As a sidebar, this program is another similar to Diners, Drive-Ins and Dives in as much as I hate watching the program except when I want to learn more about unusual or different places to dine. On this program they have a feature called "Name That Chef" where they reveal slowly, the resume of a Chicago Chef so the viewers can guess, kind of like a trivia contest. AS IF anyone but the most depraved trendy foodaholic can guess who some local chef may be? They can just blow me.

Here's a short clip of Chicago's Check Please. If you can stand watching more than three minutes of it.




Saturday night we hop in the Exploder which is parked in the condo building garage and all six of us travel ten miles up the Kennedy Expy. to our destination, an authentic and quaint Italian place on North Milwaukee Ave. To make a long story short, it was good. Not exceptional, not very good, not sub par but good and the price was more than fair. I had Braciole di Carne which is sirloin beef rolls stuffed with garlic, Parmesan and parsley simmered in red gravy served over pasta. My usual Italian favorite of Linguini in Red Clam Sauce was absent from the menu. My braciole was falling apart tender and flavorful. Others had Chicken Parmesan, Gnocchi Gorgonzola, Buscanti all'Osso di Manzo and Penne all' Arrabbiata.  Everyone departed quite satisfied and complimentary of the choice being a neighborhood selection opposed to a more poplar or trendy downtown establishment. Since it didn't earn a "great place" rating from me I won't name it.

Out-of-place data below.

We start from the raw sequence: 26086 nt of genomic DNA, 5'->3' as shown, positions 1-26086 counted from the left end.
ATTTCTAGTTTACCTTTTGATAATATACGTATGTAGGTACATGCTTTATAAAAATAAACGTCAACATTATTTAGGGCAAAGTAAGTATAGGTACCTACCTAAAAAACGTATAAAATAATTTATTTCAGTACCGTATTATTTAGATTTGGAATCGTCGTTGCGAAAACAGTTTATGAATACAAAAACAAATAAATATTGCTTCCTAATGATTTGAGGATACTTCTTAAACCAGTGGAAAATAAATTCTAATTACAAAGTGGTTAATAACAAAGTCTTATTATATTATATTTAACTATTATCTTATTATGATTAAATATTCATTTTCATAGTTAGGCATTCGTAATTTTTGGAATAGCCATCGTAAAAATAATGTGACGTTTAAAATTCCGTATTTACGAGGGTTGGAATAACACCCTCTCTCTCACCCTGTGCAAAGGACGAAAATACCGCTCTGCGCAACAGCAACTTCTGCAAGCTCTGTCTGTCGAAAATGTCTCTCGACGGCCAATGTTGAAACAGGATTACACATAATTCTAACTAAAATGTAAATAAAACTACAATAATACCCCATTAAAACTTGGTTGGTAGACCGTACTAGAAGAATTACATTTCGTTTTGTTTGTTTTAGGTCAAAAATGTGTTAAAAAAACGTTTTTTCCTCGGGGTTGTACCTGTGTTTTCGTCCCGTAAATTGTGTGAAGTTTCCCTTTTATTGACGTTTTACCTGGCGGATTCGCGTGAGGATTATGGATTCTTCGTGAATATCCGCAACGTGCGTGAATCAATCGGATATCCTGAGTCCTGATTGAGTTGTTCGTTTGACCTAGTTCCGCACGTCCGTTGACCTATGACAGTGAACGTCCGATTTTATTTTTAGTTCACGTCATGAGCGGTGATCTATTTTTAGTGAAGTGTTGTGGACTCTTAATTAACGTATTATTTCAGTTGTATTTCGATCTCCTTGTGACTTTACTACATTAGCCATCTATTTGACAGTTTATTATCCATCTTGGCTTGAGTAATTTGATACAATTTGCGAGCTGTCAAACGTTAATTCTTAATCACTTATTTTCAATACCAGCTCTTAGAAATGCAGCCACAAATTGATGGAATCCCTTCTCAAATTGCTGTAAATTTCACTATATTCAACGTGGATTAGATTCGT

The days were spent visiting the museums. Once back at the condo Sunday evening we had no predetermined restaurant choice but I had noticed a sign on Wabash claiming "Five Guys". I heard of this place but never tried it. All agreed, since it was a short walk away on a nasty evening with freezing rain.



Surprise Alert : )

What was a last minute choice turned out to be a real hit. None of the others had even heard of it since they all live in the country and rarely get to suburban areas often. Five Guys is a newer hamburger chain that usually locates itself in suburban strip malls where I have noticed them. They have been around for a while but this would be my first time.

The short menu is limited to burgers, fries and hot dogs. My son had told me once they had outstanding french fries. He was correct, these fries are fried like fries should be fried. They use fresh potatoes fried in peanut oil and they're not too greasy. The burgers are fresh and the food is not immediately served since it is made to order. They claim it is not fast food. It took all of five minutes for mine to arrive, is that fast enough?



My cheeseburger was juicy, the list of toppings was long and the fires were more than I could eat. The average tab was under $10 and well worth it.

When we departed everyone complimented me on the fine dining choice. All agreed it was a far better burger place than most.

I would rate them along side California's In-N-Out Burger chain and above the Midwestern Culver's chain for great tasting burgers and fries for a franchise operation. If you get a chance give them a try.